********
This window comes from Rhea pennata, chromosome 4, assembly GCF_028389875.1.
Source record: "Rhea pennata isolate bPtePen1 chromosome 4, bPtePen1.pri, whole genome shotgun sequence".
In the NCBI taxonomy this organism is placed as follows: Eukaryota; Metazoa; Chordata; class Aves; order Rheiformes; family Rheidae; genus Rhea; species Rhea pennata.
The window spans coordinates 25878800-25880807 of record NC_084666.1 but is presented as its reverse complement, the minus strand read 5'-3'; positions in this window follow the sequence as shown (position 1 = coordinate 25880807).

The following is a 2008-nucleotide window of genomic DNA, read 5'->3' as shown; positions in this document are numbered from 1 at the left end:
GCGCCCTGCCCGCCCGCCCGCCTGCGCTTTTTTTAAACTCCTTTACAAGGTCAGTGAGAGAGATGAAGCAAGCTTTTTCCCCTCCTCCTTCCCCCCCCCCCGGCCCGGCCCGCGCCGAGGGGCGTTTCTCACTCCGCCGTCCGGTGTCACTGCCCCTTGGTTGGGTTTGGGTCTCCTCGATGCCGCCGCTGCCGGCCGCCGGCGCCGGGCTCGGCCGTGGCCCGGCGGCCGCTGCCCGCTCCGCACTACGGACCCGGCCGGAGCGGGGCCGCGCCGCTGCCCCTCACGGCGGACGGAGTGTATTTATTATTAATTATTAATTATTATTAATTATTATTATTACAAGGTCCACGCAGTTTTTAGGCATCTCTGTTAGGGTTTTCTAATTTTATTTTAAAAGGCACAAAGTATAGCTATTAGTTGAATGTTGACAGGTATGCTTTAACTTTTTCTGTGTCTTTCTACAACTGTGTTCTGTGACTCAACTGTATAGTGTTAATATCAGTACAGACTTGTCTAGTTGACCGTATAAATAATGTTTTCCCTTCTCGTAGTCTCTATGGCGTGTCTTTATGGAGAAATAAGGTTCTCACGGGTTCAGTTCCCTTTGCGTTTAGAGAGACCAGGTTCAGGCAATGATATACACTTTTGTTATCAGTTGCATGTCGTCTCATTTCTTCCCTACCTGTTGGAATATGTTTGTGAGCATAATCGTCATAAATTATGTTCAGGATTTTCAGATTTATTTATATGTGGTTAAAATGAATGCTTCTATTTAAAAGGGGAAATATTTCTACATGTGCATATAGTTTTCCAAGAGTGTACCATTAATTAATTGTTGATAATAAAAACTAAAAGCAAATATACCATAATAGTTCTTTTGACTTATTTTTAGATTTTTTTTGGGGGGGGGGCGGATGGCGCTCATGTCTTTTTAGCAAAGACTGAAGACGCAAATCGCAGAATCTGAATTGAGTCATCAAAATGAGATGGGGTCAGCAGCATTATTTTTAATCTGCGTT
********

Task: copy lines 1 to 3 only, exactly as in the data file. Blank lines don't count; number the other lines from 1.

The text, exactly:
This window comes from Rhea pennata, chromosome 4, assembly GCF_028389875.1.
Source record: "Rhea pennata isolate bPtePen1 chromosome 4, bPtePen1.pri, whole genome shotgun sequence".
In the NCBI taxonomy this organism is placed as follows: Eukaryota; Metazoa; Chordata; class Aves; order Rheiformes; family Rheidae; genus Rhea; species Rhea pennata.